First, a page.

buildings, relocating people and businesses, and expanding highways.
    Adding buses, although more affordable, is usually not a solution in
    these cases, because the buses are confronted by the same gridlock as
    the automobile, so it offers no advantage to the commuter.
     
  6. Wayne Pein

    Wayne Pein Guest

    oilfreeandhappy wrote:

    > Hi Wayne,
    > Didn't mean to be anonymous. My name is Jim. I'm all for biking. I
    > commute to work year-round by cycling. Bicycles blend well with Mass
    > Transit, as most systems accomodate a bicycle.


    Jim,

    I think the benefits of bicycle and mass transit are contingent upon the
    local. Short haul mass transit competes with bicycling, siphoning off
    riders. I read a European study demonstrating this (though I cannot find
    the citation), I see it in action in my community, and it makes
    intuitive sense.

    Wayne
     
  7. Matt O'Toole

    Matt O'Toole Guest

    On Thu, 19 Jan 2006 18:03:45 +0000, Dan Connelly wrote:

    > What, like coal? Look, I hardly think one wants to advocate a shift to
    > more coal use.


    Which one(s)? Many do. Just remember this the next time you vote.

    Matt O.
     
  8. Paul Hobson

    Paul Hobson Guest

    oilfreeandhappy wrote:
    > Hi Wayne,
    > Didn't mean to be anonymous. My name is Jim. I'm all for biking. I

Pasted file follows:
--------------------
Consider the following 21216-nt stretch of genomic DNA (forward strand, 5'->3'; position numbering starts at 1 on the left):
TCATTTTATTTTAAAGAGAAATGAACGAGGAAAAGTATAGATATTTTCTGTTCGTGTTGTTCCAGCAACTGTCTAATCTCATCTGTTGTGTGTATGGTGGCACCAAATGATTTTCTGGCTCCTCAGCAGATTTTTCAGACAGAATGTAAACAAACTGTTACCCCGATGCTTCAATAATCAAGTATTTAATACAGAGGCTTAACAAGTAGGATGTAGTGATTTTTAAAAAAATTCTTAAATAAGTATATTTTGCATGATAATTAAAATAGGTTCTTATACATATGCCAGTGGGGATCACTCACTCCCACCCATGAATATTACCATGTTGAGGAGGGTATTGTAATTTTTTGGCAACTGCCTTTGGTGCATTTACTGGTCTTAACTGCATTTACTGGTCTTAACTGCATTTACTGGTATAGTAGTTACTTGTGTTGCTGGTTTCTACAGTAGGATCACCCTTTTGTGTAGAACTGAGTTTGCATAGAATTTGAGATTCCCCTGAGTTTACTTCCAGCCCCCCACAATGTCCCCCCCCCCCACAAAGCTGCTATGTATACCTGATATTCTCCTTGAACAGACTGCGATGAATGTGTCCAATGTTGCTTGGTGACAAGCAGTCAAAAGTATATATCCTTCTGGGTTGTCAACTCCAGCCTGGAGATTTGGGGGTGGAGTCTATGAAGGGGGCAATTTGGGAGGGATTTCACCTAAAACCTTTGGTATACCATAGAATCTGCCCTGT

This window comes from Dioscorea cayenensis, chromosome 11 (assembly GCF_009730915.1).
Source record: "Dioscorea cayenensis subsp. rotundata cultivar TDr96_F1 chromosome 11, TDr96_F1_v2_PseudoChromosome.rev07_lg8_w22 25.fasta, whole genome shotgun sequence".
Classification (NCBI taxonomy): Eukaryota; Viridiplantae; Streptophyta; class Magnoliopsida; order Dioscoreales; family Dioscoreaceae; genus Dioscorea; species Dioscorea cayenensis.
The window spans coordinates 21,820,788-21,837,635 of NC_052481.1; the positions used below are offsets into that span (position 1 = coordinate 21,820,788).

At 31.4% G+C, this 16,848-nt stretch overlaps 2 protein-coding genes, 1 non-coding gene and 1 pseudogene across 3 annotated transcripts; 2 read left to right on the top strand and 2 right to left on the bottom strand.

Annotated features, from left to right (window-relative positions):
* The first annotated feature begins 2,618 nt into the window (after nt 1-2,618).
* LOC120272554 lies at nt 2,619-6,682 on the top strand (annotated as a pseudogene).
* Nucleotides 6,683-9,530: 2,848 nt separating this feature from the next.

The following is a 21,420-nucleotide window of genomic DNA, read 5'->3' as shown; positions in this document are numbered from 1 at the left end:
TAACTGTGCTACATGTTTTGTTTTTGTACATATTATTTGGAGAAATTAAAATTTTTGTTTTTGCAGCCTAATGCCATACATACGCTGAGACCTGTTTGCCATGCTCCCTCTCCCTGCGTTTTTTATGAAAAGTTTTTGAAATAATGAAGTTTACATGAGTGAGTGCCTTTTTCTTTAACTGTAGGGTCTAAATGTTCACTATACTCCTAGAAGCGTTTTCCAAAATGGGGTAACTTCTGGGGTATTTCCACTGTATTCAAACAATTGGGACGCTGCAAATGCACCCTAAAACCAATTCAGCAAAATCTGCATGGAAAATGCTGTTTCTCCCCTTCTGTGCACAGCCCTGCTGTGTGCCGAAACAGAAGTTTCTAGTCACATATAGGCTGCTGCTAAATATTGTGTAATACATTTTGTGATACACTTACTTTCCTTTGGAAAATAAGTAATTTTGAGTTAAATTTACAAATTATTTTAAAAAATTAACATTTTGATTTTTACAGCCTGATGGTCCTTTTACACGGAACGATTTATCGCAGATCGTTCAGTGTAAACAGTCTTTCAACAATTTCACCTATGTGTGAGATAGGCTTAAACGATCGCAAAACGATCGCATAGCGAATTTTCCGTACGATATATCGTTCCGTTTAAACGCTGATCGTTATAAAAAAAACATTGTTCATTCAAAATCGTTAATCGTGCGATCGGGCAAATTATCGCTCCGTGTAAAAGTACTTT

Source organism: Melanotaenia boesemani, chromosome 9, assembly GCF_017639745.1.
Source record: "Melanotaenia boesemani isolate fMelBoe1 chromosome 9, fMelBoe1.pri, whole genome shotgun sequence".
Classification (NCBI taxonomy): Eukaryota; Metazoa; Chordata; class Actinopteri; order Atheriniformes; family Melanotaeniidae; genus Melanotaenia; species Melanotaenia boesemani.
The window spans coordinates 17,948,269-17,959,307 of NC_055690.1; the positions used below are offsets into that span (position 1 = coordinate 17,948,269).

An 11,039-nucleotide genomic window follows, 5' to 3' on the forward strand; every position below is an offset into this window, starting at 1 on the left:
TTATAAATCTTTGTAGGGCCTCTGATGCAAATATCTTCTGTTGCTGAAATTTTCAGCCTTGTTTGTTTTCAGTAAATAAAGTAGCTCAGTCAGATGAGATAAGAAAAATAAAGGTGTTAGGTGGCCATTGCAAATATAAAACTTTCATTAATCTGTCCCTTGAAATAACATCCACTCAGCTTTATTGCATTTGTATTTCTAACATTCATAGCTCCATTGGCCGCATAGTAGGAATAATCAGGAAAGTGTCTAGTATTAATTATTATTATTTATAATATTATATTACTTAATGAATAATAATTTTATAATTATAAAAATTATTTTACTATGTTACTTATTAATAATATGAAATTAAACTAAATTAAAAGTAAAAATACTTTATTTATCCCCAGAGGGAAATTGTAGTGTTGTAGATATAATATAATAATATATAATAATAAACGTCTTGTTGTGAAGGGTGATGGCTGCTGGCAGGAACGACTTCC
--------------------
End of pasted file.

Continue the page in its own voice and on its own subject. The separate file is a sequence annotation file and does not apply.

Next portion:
> commute to work year-round by cycling. Bicycles blend well with Mass
    > Transit, as most systems accomodate a bicycle.
    >
    > I certainly don't have all the answers regarding electricity generation
    > methods. I am very much into wind energy, and I own stock in Vestas,
    > the leading wind energy manufacturer in the world. Obviously wind
    > can't solve all our energy needs. I despise nuclear power based on a
    > moral objection. I don't think we should leave these waste products
    > for future generations to contend with.


    Moral objection?!?

    Funny how the reprocessing technology that has existed in Europe since
    the 70's is pretty much made totally economically infeasible by
    ridiculous regulation

    ....that was called for by people with "moral objections" to the cleanest
    and safest energy ever ignored by the US.

    Did you know that the three to four month supply of coal at every
    coal-fired plant emits more background radiation than a modern and
    maintained nuclear plant?


    sigh...
    --
    Paul M. Hobson
    Georgia Institute of Technology
    ..:change the f to ph to reply:.
     
  9. Paul Hobson wrote:
    > ...
    > Funny how the reprocessing technology that has existed in Europe since
    > the 70's is pretty much made totally economically infeasible by
    > ridiculous regulation....


    Reprocessing spent nuclear fuel in the proper manner yields by-products
    that can be made to do neat tricks like this:
    <http://www.rmiembassyus.org/Permanent%20Exhibition/NUCLEAR%20TESTS_files/usnuc_files/26.jpg>.

    --
    Tom Sherman - Fox River Valley
     
  10. Reprocessing is just a smoke-screen. Here's some highlights from a